Concurrent Causation And The Insurance Code

When two events combine to cause damage, one being covered and the other not covered, issues arise regarding whether the loss is covered, and who bears the burden of proof to allocate causation between the covered cause and the excluded cause.  In the San Antonio Court of Appeals case, Wallis v. United Serv. Auto. Assoc., the court held that the insurance company will only be liable for that portion of the damage that was caused by a covered event.

When the covered and excluded perils combine to cause injury, the Texas Supreme Court has held that the insured must present some evidence affording the jury a reasonable basis on which to allocate the damages.

Generally, courts have held that if a loss occurs as a result of two concurring perils, one insured and one not, then the loss is covered only to the extent that it can be traced to the covered peril.  Expert testimony allocating damage between covered and excluded causes may satisfy this burden of proof, according the United States 5th Circuit, in Fiess v. State Farm Lloyds.

The Texas Supreme Court has held that expert allocation of damages between covered and excluded risk is not necessarily required; circumstantial evidence may suffice.  This was decided in the in the 1993 opinion, Lyons v. Millers Cas. Ins. Co. of Texas.

From the insured’s perspective, there is an argument that Texas Insurance Code, Sections 554.001 to 554.002 changed the burden in concurrent causation cases.  Before, the insured had to prove coverage and negate exclusions; therefore, a failure to allocate the loss was fatal, because it meant the insured had not successfully negated the exclusion.

Now the statute puts the burden on the insurer to prove an exclusion.  Arguably, once the insured proves the loss is caused in part by a covered cause, the burden is then on the insurer to prove its exclusion.  If the insurer cannot allocate between the covered cause and the excluded cause, then it arguably is the insurer that fails to carry its burden of proof and the loss would remain covered.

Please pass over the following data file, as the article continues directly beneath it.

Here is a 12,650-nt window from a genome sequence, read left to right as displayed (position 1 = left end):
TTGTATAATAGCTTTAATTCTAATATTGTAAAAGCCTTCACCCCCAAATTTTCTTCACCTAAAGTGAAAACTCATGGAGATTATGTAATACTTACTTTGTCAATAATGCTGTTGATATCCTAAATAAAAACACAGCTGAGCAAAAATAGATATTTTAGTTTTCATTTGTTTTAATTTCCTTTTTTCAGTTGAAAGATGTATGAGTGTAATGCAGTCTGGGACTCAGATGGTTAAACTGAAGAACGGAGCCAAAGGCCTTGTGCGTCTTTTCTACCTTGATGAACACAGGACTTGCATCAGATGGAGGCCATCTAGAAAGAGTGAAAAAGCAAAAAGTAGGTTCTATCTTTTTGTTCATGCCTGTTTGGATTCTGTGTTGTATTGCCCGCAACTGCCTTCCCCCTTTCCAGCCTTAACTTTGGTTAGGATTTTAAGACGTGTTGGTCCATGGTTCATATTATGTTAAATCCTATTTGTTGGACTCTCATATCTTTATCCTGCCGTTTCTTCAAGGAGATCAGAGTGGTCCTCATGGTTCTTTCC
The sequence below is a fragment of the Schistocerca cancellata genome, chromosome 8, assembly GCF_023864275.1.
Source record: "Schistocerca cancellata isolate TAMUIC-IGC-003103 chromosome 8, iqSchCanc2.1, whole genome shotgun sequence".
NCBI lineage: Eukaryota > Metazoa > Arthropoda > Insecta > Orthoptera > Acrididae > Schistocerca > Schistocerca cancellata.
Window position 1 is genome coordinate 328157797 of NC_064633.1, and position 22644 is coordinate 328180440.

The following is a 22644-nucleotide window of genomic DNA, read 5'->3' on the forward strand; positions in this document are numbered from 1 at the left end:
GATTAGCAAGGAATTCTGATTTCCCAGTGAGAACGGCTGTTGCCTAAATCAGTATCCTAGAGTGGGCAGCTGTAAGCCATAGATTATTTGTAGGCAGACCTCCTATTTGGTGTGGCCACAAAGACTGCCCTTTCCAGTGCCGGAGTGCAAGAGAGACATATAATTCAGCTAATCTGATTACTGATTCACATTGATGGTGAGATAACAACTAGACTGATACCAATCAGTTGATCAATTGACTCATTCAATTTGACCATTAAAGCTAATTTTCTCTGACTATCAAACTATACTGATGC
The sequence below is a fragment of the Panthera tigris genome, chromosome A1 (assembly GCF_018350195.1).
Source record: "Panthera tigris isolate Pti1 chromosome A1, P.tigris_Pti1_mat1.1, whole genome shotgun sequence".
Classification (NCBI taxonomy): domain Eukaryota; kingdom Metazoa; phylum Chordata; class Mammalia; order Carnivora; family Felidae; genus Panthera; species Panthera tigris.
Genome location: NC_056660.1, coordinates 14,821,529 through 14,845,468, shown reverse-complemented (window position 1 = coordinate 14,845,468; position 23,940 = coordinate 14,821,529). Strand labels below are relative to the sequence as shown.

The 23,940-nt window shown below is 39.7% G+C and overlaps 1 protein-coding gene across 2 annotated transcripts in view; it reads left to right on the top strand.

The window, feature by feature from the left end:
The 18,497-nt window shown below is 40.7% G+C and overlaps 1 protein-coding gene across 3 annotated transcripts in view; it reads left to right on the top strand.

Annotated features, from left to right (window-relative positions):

In concurrent causation cases where the loss cannot be allocated, the choice is whether a partially-excluded loss must be fully paid, or whether a partially-covered loss may nevertheless be fully excluded.  Insureds argue they are not getting the coverage they paid for, if the loss is wholly unpaid.  Insurers argue they are paying more than the premiums warrant, if the claim is fully paid.

Another argument on the insurer’s side is that the burden of apportioning damages in a concurrent causation case has always been on the insured, and nothing in the statute alters this requirement.  Arguably, once the insurer has proved that an exclusion applies, the burden shifts to the insured to prove that a covered loss caused the damage.  The percentage issue is not “language of exclusion” or an “exception to coverage.”  Also, because the insured has the burden to show that a covered loss caused some damage, insurers will argue that the insured necessarily also has the burden to show what portion of the damage was caused by the covered peril.

The effect, if any, of Sections 554.001 and 542.002 on the burden of proof is concurrent cases has not been definitely addressed by the courts.